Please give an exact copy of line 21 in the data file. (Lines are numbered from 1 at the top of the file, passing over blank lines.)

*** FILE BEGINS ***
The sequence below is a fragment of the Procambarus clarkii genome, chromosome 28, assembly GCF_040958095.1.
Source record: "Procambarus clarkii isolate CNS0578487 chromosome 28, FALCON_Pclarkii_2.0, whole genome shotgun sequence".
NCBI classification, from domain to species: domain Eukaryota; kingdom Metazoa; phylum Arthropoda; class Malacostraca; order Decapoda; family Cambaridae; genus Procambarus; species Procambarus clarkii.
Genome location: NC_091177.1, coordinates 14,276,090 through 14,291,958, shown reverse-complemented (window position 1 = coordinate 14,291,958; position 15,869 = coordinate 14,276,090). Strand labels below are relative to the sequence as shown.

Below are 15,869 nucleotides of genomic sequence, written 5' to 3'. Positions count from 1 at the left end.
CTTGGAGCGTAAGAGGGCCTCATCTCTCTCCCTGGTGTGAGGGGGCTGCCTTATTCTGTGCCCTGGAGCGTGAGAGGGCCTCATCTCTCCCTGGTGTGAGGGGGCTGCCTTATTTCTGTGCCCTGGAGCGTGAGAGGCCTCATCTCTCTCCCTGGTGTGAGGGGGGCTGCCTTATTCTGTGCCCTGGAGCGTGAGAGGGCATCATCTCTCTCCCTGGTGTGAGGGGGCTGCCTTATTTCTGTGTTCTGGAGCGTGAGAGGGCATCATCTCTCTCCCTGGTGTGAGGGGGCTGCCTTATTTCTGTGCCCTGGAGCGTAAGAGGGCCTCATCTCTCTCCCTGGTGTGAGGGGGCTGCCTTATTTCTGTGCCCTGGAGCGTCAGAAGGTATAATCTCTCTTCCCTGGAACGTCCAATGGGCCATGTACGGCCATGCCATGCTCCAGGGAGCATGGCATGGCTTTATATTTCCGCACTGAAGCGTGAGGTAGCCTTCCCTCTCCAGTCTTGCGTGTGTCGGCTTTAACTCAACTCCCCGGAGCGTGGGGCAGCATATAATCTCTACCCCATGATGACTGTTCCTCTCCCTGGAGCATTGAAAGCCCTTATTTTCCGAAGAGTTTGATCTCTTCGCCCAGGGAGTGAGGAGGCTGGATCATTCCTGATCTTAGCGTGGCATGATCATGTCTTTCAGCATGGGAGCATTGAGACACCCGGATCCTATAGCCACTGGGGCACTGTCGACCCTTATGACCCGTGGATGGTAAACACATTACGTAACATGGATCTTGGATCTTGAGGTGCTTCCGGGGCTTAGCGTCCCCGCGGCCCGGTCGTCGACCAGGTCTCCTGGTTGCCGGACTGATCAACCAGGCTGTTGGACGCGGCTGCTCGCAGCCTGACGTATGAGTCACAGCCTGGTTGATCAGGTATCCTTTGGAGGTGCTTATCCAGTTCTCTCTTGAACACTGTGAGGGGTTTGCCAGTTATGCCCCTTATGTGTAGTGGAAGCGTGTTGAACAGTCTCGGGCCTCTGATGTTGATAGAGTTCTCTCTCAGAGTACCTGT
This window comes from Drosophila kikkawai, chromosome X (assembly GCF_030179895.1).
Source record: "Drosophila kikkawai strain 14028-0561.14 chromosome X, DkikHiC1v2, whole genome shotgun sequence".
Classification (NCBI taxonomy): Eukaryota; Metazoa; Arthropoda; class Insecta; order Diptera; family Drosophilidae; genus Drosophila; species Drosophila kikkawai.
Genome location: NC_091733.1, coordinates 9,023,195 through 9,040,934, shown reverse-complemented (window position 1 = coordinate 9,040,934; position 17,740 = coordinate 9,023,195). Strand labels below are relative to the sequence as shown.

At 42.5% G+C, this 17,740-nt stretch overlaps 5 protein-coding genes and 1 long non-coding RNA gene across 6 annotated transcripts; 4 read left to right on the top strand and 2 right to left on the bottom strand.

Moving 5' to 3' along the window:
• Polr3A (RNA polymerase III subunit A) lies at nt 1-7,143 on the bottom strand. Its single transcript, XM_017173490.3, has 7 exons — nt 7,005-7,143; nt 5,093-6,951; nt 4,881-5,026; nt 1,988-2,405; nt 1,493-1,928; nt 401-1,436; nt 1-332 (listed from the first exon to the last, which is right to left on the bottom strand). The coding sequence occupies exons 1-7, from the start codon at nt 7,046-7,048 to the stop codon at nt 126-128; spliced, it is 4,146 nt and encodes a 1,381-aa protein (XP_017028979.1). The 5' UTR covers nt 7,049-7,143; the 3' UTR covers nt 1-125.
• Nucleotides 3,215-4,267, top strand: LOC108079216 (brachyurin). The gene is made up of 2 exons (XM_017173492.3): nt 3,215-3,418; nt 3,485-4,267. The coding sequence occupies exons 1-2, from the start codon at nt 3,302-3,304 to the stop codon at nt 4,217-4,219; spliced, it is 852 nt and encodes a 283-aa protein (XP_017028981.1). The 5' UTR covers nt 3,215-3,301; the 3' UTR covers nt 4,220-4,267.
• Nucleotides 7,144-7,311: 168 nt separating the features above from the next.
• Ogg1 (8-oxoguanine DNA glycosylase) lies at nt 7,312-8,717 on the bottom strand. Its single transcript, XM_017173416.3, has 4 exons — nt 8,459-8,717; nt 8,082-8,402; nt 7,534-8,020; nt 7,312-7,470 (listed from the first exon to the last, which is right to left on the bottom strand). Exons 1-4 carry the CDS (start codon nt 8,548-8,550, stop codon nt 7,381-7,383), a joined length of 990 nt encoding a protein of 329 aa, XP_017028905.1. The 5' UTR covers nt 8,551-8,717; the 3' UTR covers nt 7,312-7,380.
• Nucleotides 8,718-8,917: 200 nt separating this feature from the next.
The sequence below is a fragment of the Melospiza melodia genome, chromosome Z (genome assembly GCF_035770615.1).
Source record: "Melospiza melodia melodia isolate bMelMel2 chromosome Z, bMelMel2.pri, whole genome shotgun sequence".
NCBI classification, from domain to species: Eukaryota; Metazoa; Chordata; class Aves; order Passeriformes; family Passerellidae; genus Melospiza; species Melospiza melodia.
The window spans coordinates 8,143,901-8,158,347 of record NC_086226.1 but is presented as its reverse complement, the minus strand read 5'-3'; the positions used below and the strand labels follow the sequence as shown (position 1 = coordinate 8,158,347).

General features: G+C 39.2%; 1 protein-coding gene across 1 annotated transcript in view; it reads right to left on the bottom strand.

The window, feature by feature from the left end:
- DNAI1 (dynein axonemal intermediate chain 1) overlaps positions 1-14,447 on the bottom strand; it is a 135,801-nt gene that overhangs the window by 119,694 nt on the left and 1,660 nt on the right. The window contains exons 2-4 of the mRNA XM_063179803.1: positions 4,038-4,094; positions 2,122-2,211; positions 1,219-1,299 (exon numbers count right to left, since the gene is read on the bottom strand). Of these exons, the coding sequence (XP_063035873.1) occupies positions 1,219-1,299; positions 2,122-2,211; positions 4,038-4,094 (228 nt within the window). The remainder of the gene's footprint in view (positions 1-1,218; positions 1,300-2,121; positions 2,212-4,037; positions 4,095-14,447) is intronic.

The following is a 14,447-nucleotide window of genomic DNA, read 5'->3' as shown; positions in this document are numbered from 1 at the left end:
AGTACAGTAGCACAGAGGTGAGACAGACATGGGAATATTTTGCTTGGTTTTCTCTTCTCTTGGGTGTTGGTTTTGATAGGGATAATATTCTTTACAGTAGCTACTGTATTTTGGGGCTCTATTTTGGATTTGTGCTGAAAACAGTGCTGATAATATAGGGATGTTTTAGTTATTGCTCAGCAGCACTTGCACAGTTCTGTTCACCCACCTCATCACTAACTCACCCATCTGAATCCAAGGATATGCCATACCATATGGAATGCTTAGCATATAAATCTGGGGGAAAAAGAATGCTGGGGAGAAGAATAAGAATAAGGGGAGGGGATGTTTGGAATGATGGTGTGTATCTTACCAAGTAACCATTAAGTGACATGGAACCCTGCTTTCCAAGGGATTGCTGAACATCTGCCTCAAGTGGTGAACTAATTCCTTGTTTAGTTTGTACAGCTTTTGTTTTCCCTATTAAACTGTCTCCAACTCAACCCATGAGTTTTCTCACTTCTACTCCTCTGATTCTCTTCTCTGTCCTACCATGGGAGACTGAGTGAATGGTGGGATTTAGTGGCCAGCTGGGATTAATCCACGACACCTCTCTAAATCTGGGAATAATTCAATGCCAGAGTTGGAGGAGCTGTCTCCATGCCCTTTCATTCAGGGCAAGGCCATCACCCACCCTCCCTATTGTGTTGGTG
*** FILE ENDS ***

The window spans coordinates 8,143,901-8,158,347 of record NC_086226.1 but is presented as its reverse complement, the minus strand read 5'-3'; the positions used below and the strand labels follow the sequence as shown (position 1 = coordinate 8,158,347).